Cabramatta is a cultural hub, busy and full of life. In October I took part in the GLP’s Cultural Day of the suburb to hear from local residents and organisations that work in the community, discover the cultural landmarks and sample some of the South East Asian food! It was an amazing experience and hearing some of the hardships encountered by residents was truly inspiring. From the perspective of a nineteen year old, growing up in a world where everything is in arms reach and there are so many opportunities, we tend to lose touch of how lucky we are. Hearing the diverse stories and hardships of some of the Cabramatta Cultural Day speakers instilled an appreciation for the day to day luxuries that others do not have.
Students on the Cabramatta Cultural Day
During our day we were lucky to meet with Jenny, an immigrant with the most amazing story! Jenny lived through and survived the Pol Pot regime in Cambodia. From 1975 to 1979, the communist Khmer Rouge movement evacuated Phnom Penh’s 2.5 million residents. Former civil servants, doctors, teachers and other professionals were stripped of their possessions and forced to toil in the fields as part of a re-education process. Those that complained about the work, concealed their rations or broke rules were usually tortured in detention centres, such as the infamous S-21, and then killed. The bones of people who died from malnutrition or inadequate healthcare filled up mass graves across the country. An estimated 1.5 million people died or were killed during the regime.
Under Pol Pot, the state controlled all aspects of a person’s life. Money, private property, jewelry, gambling and most reading material and religion were outlawed. Agriculture was collectivized, children were taken from their homes and forced into the military and strict rules governing sexual relations, vocabulary and clothing were laid down.
Jenny, who speaks five different languages, came from an educated, wealthy family. Jenny spoke of how they were all stripped of their possessions and marched down to work in a field where she ended up staying for the three years of the Pol Pot regime. Education was not valued and if you had it, you would ‘disappear’ as she put it. For three years, Jenny kept quiet and did not speak to anyone out of fear she would lose her life. She spoke of how she lost 10 family members during this time. Luckily, Jenny escaped Cambodia with her family in the 1970s.
Jenny Tew speaking to students on the Cabramatta Cultural Day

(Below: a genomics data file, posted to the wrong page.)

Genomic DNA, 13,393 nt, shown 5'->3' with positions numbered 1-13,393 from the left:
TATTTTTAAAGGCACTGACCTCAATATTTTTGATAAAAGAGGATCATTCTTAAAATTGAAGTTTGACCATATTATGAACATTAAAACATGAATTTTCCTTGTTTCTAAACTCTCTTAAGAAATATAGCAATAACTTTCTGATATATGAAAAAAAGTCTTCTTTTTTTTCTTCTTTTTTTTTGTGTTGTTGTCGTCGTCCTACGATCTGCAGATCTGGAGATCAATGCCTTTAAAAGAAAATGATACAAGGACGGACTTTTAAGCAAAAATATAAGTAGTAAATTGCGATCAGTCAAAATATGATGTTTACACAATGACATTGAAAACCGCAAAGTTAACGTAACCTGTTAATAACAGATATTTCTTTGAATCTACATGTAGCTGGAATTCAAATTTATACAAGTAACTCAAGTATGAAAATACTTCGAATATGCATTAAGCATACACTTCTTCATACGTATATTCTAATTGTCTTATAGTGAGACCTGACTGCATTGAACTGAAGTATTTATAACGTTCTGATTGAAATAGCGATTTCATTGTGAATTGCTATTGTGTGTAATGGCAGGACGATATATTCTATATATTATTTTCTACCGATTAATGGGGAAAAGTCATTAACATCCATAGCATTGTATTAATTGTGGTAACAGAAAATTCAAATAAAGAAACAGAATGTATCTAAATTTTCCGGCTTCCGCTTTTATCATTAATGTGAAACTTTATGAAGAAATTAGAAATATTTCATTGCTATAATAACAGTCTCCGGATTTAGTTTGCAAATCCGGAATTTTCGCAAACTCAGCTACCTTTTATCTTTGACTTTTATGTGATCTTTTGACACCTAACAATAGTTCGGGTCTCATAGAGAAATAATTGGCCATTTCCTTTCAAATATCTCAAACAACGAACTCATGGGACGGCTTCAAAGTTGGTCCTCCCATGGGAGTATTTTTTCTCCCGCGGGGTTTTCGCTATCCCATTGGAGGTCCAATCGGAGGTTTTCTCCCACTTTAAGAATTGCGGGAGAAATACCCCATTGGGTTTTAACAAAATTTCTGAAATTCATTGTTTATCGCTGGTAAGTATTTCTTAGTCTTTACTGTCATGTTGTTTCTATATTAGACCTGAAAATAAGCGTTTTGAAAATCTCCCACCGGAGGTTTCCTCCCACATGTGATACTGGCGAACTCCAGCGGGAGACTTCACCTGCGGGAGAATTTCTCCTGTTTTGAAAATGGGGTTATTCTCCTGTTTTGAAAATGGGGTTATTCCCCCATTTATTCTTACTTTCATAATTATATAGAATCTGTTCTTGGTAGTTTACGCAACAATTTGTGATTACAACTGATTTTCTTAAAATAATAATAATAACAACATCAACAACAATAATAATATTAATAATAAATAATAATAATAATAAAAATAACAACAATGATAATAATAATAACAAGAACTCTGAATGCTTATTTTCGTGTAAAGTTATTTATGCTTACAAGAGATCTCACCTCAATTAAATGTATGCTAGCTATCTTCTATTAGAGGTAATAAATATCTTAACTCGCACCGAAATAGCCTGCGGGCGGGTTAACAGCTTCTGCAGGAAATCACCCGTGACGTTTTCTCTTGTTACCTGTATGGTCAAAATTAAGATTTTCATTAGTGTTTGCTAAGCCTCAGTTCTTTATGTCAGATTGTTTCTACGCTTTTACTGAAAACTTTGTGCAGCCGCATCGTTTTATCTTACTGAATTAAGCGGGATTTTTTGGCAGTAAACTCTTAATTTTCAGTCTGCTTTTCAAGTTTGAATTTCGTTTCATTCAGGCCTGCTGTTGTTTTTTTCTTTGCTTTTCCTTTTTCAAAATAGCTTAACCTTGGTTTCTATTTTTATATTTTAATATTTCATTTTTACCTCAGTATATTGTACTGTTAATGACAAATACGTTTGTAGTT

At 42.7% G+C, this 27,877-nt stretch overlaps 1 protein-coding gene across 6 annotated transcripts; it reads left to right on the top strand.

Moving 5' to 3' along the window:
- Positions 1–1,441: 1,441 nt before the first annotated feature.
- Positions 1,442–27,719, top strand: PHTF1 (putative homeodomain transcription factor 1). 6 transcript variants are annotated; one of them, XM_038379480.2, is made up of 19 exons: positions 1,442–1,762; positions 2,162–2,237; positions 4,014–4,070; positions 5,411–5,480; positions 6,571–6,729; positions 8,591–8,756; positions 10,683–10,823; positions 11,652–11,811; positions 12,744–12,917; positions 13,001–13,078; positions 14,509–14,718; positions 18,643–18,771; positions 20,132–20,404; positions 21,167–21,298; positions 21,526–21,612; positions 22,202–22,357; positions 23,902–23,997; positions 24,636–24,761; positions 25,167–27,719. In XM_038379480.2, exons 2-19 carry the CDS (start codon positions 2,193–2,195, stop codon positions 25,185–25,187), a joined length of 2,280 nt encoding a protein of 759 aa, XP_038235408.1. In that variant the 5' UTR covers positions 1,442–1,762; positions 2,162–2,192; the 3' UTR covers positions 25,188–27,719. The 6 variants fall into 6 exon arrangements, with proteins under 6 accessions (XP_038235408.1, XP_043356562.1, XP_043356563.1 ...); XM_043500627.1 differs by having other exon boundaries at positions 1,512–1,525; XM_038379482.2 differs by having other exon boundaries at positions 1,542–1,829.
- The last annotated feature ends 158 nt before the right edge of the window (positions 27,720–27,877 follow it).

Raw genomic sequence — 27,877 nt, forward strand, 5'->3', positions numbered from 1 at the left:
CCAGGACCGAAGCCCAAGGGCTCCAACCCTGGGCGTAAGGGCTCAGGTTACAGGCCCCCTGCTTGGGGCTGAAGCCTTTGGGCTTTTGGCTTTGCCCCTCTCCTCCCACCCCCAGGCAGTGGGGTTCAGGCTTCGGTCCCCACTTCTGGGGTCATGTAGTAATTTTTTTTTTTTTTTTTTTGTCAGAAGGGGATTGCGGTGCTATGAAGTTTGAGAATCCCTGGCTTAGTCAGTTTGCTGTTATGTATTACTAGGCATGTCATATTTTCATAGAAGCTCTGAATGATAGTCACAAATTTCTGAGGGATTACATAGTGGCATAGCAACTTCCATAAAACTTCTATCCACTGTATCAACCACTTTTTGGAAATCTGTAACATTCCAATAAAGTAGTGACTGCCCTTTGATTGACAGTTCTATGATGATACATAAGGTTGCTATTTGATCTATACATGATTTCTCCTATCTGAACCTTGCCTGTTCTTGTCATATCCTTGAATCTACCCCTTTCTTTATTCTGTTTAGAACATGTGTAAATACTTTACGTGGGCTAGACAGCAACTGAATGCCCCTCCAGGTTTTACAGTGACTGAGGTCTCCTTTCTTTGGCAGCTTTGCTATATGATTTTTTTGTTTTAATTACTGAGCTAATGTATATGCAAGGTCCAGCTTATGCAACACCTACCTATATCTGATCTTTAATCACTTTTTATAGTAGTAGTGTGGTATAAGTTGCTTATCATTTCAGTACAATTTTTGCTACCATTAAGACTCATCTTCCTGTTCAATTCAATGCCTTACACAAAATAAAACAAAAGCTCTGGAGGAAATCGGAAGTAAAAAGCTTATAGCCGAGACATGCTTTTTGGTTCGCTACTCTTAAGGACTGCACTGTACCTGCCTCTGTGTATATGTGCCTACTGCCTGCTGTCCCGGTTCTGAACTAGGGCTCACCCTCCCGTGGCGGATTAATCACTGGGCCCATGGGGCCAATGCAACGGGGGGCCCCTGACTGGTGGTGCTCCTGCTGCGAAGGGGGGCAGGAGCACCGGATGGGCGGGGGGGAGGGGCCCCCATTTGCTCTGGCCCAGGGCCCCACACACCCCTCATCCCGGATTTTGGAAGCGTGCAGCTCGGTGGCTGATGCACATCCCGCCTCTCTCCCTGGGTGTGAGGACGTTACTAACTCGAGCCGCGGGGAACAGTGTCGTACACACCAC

Although she was free from the atrocities in Cambodia, she was not yet completely free. Jenny, her mother and two siblings were taken to a refugee camp. Fortunately, Jenny’s father had encouraged her to learn English and she used her skills to assist fellow refugees with interpreting in the camp. The UN’s refugee agency, the United Nations High Commissioner for Refugees (UNHCR), arranged for Jenny and her family to be placed in Germany. However, Jenny’s mother was unhappy with this decision, as she and the family were unable to speak German and would likely have to work in an industrial factory. It was through Jenny’s determination and perseverance that the family migrated to Australia in 1981. Jenny approached a visiting Australian diplomat in the camp and negotiated for the move to Australia.
Jenny’s strength and courage combined with her will to carry on brought her great success in Australia. She has two sons, who are in successful careers, one even studies at Macquarie! Since her first role as an interpreter in healthcare in Australia, Jenny has worked seven days a week, 365 days a year to build two successful businesses. She is currently an education and migration agent, supporting international students and immigrants as they establish themselves in Australia, and also has a shop in Cabramatta, which sells her amazing “bum pants”- a creation of Jenny’s that give women curves in the right places! She was also one of the first women to sell Shiseido make up in Australia! She is an example of triumph, embodies the true Australian values and is an outstanding leader.
Freedom Gate in Cabramatta, which is opposite Jenny’s shop
In 2012, Jenny was recognised as a People of Australia Ambassador for her endless work in her community to make sure everyone fits in and is doing well. You can find her vibrant little store on the corner right opposite Freedom Plaza in Cabramatta. It is absolutely worth a look!
I feel that as a young person, Jenny is such an inspiring person to look up to. She has so much strength and determination! She is what it means to be a Global Leader, she has taken every hardship she has endured and has the courage and power to help others and to share her story with us to inspire and teach cross cultural understanding and empathy.
‘Pol Pot’, 2009, History.com, http://www.history.com/topics/pol-pot.
*By Jacinta Harmer
Jacinta is studying a Bachelor of Law, majoring in Criminology. Next year Jacinta is deferring her degree at Macquarie to join the Navy.
The Cultural Day Series is an opportunity to develop your communication and leadership skills in Sydney’s multicultural hubs through briefings with local organisations and residents, a walking tour and a “Scavenger hunt” with other GLP delegates. The GLP runs two Cultural Days a Session. Keep an eye out on our Facebook group and your student email for details on the first Cultural Day of 2016!